The owner of one of Long Island's most lavish wedding palaces did not make the final, balloon payment on the property's $27.9 million mortgage when it came due in August.

Oheka Castle Hotel & Estate's owner, Gary Melius, said he is negotiating with the loan's special servicer to delay the mortgage deadline by as much as five years. The servicer has offered a three-year extension, Melius said Wednesday.

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“I'm in the midst of refinancing,” he said. Of the balloon payment, he said, “They allowed me not to pay it while we work out new terms.”

Melius said the missed balloon payment is merely “a technical default.”

A spokesman for the servicer, Texas-based C-III Asset Management, declined to comment Wednesday.

Oheka, the former Otto Kahn estate, has hosted the weddings of such celebrities as Kevin Jonas of the Jonas Brothers, and its suites rent for as much as $1,095 a night.

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The French-style castle — one of the nation's largest private residences — had fallen into disrepair before Melius bought it in 1984, sold it and then bought it back again. Melius estimated he has spent $37 million restoring it.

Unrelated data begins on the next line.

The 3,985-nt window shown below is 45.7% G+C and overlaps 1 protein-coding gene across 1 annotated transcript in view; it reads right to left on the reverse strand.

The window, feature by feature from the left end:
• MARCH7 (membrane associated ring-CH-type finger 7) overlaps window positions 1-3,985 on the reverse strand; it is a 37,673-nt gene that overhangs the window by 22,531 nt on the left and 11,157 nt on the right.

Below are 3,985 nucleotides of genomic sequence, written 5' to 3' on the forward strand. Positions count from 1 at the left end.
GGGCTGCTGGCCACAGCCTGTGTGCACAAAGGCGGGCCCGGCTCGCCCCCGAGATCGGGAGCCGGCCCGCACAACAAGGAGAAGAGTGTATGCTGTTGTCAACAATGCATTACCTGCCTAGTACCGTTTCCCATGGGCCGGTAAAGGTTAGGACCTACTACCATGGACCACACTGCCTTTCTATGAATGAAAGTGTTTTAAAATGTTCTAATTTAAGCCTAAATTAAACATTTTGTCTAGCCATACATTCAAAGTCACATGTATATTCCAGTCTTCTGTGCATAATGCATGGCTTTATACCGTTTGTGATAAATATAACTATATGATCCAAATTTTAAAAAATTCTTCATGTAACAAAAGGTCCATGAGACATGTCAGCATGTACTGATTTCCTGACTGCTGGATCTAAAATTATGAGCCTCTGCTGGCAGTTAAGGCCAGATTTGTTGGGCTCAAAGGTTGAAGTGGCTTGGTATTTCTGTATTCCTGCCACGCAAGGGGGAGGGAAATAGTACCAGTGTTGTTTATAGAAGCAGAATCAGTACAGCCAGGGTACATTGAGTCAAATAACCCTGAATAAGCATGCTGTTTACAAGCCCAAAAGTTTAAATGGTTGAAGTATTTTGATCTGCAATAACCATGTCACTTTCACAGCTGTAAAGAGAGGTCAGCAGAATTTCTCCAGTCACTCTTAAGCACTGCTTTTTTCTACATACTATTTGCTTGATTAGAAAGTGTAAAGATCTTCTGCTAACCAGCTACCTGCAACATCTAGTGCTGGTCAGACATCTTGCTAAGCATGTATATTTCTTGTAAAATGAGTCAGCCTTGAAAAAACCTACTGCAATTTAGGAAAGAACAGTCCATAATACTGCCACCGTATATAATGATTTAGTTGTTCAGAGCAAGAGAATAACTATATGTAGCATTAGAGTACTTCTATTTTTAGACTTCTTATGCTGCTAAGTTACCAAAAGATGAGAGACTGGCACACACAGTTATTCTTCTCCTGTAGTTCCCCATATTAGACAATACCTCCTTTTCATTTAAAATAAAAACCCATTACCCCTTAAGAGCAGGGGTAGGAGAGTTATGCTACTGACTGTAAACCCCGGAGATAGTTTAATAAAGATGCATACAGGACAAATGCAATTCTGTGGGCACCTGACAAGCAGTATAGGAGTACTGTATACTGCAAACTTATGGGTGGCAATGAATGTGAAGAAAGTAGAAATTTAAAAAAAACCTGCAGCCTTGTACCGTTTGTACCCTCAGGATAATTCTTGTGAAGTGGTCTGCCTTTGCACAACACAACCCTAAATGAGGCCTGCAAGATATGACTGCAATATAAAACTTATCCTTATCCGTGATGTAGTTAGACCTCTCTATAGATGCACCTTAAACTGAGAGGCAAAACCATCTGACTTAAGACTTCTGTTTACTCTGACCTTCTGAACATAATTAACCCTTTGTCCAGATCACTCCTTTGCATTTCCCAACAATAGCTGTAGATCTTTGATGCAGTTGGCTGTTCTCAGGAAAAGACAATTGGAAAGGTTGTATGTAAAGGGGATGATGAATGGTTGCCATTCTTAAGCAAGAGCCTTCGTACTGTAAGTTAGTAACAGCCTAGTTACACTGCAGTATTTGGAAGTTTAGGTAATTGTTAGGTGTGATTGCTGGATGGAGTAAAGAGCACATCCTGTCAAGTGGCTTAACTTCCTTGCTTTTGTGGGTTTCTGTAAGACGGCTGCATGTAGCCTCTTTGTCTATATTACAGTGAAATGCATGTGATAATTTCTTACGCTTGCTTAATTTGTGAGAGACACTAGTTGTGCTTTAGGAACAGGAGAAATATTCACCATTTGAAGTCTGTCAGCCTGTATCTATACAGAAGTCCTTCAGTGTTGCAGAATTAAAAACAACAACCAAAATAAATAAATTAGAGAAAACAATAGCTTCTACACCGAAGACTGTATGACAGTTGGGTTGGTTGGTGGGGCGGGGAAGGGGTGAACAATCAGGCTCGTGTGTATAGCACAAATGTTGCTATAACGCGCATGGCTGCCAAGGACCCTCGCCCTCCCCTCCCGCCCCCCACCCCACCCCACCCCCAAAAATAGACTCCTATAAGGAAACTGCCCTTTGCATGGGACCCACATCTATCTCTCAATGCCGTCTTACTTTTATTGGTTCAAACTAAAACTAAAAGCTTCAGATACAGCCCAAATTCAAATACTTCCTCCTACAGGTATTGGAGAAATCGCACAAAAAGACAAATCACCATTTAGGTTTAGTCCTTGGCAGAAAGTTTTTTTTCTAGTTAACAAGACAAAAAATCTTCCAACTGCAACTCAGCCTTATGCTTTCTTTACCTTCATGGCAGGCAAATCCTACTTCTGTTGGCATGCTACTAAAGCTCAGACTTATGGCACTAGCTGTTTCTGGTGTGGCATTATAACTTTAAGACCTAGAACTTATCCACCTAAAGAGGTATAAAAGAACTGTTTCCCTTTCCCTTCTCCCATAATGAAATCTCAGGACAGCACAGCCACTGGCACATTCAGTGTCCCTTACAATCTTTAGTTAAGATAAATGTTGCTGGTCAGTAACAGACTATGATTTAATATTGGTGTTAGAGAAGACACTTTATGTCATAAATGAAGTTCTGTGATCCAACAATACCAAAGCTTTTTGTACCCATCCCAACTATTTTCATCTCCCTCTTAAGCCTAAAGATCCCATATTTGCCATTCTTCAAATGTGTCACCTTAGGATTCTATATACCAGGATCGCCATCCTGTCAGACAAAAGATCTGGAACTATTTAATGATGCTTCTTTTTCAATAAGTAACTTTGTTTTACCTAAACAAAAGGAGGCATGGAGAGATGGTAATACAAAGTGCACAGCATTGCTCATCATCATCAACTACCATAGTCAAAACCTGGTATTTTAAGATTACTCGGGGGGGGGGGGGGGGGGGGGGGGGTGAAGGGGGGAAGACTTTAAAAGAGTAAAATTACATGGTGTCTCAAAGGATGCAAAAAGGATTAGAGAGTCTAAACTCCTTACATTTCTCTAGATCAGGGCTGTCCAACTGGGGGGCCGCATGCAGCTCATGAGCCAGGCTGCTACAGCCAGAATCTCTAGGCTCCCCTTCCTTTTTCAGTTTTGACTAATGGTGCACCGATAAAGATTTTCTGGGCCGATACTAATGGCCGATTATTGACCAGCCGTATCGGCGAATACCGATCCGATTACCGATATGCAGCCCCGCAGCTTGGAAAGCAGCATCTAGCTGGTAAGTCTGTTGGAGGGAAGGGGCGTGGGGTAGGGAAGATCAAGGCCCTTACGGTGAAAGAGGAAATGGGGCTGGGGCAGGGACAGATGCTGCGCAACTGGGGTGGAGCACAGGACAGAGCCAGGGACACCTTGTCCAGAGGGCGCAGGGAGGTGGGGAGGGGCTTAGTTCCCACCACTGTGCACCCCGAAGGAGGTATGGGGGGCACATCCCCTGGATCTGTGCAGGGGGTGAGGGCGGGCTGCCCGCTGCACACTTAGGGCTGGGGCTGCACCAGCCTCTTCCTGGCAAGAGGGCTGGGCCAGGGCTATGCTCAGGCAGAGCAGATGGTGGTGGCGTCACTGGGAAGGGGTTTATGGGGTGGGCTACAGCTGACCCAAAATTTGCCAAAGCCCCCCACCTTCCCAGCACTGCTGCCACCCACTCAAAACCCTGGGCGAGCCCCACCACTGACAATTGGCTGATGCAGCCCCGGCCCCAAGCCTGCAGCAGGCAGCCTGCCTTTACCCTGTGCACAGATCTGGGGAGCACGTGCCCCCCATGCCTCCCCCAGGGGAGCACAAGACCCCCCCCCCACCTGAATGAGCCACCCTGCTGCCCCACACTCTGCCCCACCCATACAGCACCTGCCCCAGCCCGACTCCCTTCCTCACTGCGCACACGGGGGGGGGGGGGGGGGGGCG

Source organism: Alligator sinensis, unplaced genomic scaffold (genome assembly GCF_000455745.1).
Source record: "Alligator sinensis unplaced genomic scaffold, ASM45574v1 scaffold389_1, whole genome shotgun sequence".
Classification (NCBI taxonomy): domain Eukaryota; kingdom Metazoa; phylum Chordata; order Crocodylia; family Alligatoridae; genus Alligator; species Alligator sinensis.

The Huntington property was appraised at $43.8 million in 2007, according to Trepp, which provides data on commercial mortgages. Morningstar Credit Ratings now pegs its value at about $30 million.

Melius disputed the Morningstar valuation: “It's like having the Hope diamond, what do you appraise it next to?”

Wednesday, a report in The Wall Street Journal about Oheka's mortgage prompted a flurry of calls from worried brides, Melius said.

He reassured them that their events will proceed as planned. The venue gets about 90 percent of its revenue from events, not its 32 hotel rooms, Melius said.

Oheka Castle is a “unique” and “beautiful” venue, but it faces a “tough market” for refinancing, said Steve Rushmore, president and founder of HVS, a Mineola-based hospitality consultant.

Restaurants and catering halls, Rushmore said, are “considered pretty high-risk by most lenders.”

A Bloomberg commercial loan report on the property said Oheka's income declined steadily from 2007 through 2011.

In 2007, Oheka reported revenues of $3.16 million, according to Bloomberg. By 2011, its revenues had fallen to less than $2.24 million, the data provider reported.

Melius said the Bloomberg report is not accurate. Last year's revenues exceeded $3.6 million, and this year's are on track to be the best in its history, “closer to the $4 million mark,” he said.